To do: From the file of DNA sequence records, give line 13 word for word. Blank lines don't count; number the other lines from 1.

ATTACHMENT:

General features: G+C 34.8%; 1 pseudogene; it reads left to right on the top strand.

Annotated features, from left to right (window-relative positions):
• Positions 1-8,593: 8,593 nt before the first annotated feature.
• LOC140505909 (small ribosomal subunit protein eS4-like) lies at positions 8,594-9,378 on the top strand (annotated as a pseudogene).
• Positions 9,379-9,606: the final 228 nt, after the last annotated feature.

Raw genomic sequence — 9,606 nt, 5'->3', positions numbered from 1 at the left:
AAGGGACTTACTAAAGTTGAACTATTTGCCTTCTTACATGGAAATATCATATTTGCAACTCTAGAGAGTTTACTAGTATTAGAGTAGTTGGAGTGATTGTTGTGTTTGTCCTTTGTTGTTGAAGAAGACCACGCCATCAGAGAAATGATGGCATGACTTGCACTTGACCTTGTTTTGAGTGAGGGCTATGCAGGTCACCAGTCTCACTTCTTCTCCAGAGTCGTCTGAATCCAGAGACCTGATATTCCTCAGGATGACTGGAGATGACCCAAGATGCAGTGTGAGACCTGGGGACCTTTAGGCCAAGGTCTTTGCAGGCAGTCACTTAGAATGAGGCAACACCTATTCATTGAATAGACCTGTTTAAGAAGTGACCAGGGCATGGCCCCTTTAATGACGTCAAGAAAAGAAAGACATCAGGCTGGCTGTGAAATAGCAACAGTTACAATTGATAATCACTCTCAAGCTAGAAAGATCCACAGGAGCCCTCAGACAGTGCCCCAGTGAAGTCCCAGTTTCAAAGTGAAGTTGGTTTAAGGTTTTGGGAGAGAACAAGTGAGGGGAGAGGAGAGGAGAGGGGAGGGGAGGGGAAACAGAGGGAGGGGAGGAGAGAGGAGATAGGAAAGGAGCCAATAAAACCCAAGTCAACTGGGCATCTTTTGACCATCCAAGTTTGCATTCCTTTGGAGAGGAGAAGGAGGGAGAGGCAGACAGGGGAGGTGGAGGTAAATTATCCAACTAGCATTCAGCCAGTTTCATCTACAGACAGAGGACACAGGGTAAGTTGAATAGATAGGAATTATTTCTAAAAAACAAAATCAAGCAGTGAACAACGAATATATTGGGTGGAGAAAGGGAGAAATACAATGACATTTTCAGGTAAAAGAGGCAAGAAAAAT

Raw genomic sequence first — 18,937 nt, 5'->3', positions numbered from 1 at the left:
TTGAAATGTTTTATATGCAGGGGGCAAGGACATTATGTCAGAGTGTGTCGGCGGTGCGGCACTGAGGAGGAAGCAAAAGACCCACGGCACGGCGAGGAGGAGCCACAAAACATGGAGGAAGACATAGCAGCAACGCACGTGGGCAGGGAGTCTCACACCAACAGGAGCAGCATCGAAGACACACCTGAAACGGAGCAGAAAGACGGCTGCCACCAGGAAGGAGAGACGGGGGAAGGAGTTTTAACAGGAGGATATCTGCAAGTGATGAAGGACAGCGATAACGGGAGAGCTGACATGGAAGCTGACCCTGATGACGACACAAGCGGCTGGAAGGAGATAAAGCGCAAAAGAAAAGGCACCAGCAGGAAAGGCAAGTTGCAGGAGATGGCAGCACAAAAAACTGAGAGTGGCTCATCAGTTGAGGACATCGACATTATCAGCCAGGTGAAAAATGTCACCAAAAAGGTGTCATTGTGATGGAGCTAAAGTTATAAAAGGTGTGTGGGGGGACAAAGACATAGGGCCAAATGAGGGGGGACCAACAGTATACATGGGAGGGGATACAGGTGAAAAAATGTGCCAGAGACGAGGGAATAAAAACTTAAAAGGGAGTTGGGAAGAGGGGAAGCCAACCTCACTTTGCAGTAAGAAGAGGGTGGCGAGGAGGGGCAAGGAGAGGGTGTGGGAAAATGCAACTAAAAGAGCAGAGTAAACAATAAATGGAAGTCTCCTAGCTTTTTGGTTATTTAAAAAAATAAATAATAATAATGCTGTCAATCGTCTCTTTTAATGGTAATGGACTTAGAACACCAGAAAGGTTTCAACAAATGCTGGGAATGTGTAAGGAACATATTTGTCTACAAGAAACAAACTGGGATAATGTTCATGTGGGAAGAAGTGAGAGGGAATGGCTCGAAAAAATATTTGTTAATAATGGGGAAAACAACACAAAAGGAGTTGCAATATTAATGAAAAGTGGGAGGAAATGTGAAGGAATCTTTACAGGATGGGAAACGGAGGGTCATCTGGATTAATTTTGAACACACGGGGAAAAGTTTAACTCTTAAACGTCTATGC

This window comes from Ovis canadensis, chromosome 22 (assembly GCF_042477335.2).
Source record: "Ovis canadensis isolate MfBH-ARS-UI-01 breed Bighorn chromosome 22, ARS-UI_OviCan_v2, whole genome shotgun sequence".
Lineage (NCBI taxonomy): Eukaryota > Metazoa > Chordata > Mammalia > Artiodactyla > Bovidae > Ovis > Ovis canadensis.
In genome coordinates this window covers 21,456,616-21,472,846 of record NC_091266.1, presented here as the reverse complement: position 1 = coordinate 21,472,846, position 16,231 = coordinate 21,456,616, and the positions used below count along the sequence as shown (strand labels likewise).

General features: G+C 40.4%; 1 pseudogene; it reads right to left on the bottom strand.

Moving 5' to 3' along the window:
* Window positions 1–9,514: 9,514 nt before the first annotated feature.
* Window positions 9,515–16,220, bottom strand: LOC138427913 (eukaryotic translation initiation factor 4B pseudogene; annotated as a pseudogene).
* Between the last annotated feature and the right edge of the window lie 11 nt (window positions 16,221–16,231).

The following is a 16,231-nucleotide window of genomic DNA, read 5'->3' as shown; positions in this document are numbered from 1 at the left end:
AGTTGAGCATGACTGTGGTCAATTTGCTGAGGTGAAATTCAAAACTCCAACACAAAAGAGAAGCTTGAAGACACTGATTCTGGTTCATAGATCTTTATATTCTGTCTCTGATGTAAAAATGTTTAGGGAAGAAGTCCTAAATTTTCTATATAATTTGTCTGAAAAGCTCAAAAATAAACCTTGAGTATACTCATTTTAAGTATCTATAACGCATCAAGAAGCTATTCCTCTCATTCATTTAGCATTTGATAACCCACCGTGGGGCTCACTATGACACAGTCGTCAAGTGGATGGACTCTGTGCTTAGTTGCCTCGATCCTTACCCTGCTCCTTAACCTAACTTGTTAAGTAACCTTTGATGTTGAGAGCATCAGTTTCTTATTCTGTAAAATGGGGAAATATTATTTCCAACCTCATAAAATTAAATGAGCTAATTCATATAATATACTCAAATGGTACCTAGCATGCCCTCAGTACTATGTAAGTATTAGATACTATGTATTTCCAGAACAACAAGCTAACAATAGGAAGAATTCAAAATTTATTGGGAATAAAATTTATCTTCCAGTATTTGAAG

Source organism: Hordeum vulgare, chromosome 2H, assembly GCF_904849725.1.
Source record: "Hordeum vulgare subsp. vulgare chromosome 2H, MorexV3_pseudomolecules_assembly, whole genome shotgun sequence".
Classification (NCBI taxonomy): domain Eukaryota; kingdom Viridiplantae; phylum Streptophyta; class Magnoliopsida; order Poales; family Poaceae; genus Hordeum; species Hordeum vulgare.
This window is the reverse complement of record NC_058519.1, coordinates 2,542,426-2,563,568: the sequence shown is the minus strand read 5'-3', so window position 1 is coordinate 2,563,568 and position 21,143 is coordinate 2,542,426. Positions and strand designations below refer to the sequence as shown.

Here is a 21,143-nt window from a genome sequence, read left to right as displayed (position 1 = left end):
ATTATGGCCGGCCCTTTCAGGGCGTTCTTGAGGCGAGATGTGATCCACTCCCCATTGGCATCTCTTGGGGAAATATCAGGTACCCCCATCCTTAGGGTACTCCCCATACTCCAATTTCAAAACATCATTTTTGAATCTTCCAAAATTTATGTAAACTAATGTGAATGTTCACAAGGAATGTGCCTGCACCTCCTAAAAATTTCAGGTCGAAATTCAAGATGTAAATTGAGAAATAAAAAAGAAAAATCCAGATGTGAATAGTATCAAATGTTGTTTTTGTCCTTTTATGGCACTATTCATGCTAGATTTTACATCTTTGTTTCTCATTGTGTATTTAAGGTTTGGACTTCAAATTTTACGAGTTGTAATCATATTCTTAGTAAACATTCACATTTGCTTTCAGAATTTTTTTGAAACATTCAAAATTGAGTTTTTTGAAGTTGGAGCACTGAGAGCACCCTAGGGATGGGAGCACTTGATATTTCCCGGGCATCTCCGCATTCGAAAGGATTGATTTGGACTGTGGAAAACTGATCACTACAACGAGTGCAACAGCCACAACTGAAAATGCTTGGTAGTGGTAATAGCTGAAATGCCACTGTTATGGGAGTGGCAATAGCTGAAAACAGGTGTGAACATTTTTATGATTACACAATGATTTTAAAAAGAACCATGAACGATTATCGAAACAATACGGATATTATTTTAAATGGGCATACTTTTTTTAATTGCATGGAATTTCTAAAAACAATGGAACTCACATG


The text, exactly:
In genome coordinates this window covers 21,456,616-21,472,846 of record NC_091266.1, presented here as the reverse complement: position 1 = coordinate 21,472,846, position 16,231 = coordinate 21,456,616, and the positions used below count along the sequence as shown (strand labels likewise).